William Maxwell

    • Dr Donald Francis Addison

      Thank you William—when I was just 17 or 18 years old, and I became a Baha’i, I “discovered” your many pictures teaching the Baha’i Faith especially in korea, then another time in Vietnam. You must have raised up over a million Baha’is (with Baha’u'lah’s help of course). I’m so happy to see you here,I TOTALLY LOVE YOUR VALUABLE BAHA’I BOOKS YOU’VE WRITTEN. I hope you are healthy and I pray you are blessed by God. I’m a Choctaw Indian mixed-blood, one of the first in my tribe to become a Baha’i—-51 years ago.I”m almost 70 and I still get to teach all the classes I like at the Univ of Oregon and Lane Comm College. much love to you and your family,  Dr Don Addison, Eugene, Oregon

  • Linasmithson

    Enjoying such well written details?,

  • Jo-Anne Koirala

    So many moving glimpses into the life of ‘Abdu’l-Baha. Unforgettable! Deep appreciation for the researchers and writers of these precious stories.

    • http://www.facebook.com/profile.php?id=100003295938534 Rob Sockett

      Thanks Jo-Anne. This article was written by one of our new writers, Annabel Knight. I’ll pass along your appreciation to everyone.

  • Kate Toussaint

    thank you so much for this.  I read it every day.  it is a gift.  for a very special year.  thank you.  Kate Toussaint

  • Karridine

    In those few moments where, on looking back, I have thought I just MIGHT be ‘living the life’, they have almost without exception been moments where I had had enough sleep to physically rise again, but not enough to ‘run my stuff’, absolutely no energy to give to complaining, whining, griping, putting off until later, or any other actions often aided and abetted by 6 hours’ sleep.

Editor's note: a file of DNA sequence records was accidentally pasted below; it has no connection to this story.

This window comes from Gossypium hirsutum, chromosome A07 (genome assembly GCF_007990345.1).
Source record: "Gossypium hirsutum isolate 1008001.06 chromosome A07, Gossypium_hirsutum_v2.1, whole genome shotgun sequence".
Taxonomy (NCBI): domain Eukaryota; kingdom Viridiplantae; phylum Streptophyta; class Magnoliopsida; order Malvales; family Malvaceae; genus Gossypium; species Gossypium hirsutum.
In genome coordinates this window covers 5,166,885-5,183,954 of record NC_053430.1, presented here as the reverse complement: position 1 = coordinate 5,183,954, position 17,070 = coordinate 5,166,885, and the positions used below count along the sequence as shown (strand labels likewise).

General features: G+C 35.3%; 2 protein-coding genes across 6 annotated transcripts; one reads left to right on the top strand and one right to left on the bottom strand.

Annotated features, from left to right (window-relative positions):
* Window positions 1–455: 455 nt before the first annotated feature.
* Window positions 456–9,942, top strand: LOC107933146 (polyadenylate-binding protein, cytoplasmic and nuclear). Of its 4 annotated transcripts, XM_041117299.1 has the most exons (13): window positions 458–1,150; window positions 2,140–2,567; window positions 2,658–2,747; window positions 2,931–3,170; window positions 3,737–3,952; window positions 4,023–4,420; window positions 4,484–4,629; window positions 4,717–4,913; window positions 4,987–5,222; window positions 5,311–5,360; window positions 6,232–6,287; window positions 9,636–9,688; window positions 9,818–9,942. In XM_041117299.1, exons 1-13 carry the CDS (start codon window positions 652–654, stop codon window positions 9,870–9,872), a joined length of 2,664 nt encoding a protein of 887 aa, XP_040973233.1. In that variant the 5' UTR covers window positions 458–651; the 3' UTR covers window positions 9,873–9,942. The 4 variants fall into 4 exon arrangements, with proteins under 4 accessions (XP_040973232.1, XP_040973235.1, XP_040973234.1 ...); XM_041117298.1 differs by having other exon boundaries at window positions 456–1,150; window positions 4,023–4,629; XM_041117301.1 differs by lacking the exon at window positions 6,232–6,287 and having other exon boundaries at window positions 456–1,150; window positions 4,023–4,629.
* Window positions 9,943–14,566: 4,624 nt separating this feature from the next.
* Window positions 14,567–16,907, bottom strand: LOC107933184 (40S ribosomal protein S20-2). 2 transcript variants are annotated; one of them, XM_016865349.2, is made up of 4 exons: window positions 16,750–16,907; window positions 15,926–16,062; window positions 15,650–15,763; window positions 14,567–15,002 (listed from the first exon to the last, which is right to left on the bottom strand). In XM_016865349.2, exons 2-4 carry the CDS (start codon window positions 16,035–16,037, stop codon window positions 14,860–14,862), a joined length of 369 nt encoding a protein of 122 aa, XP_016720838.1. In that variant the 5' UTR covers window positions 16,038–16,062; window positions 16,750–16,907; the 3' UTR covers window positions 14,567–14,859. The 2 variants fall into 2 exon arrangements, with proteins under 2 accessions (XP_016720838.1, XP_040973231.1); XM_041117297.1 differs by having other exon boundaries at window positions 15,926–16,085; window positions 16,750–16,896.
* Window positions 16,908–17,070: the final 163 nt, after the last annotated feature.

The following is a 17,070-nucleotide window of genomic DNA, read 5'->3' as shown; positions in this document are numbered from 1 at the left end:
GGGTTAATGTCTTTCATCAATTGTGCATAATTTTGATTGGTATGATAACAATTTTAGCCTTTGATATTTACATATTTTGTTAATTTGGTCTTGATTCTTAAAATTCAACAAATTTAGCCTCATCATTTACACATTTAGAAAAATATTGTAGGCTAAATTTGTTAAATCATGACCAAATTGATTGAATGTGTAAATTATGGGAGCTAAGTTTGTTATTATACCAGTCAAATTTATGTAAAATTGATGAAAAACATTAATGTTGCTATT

http://bit.ly/MC1y9b

  • http://www.facebook.com/profile.php?id=100003295938534 Rob Sockett

    Is no one going to mention that we somehow squeezed Frank Sinatra and ‘Abdu’l-Bahá into the same article? It wasn’t easy!  :)  

  • Ardy

    This guy has got to be the most productive guy in the whole world! Can other people survive off of that much sleep? They say 8 hours is the recommended, so maybe he distributes the hours through rest times? But then I also read somewhere that the amount one sleeps is not as important as the quality of sleep… Someone should really get into the science of sleeping. Abdul Baha definitley inspires me to wake up earlier in the morning and get work done!

  • http://www.facebook.com/people/Pascal-Molineaux/1203381202 Pascal Molineaux

    No doubt a well deserved sleep if there ever was one! Again, we see how ‘Abdu’l-Bahá gave His all in service to His beloved Father and fellow human beings.  Tireless, He served, from dawn to dusk, with no thought for Himself and no worry but to promote His Father’s Teachings.  Thankyou for sharing such moving details of His life.

  • Bahaiwoman99

    I can relate easily to the fervent desire felt by Abdu’l-Baha to serve.  When I Pioneered in Nepal last year sleep was also infreguent, but the desire to serve my Lord kept me happily filled with frevor and action.  A short nap can rejuvinate the body well.

  • Dr Donald Francis Addison

    I really really love this site–and I love your pictures. Most of all I adore the words and stories of Abdu’l-Baha’ when He visited the USA1912. I love what you are doing. I’m an American Indian avid Baha’i, I accepted the Faith when I was 18 years old, when I was a senior in South Eugene High School. John Newport told me about Baha’u'llah. Please keep posting all these inspiring pictures and comments . much love to you all, Dr Donald Francis Addison, professor of anthropology and world music (ethnomusicology).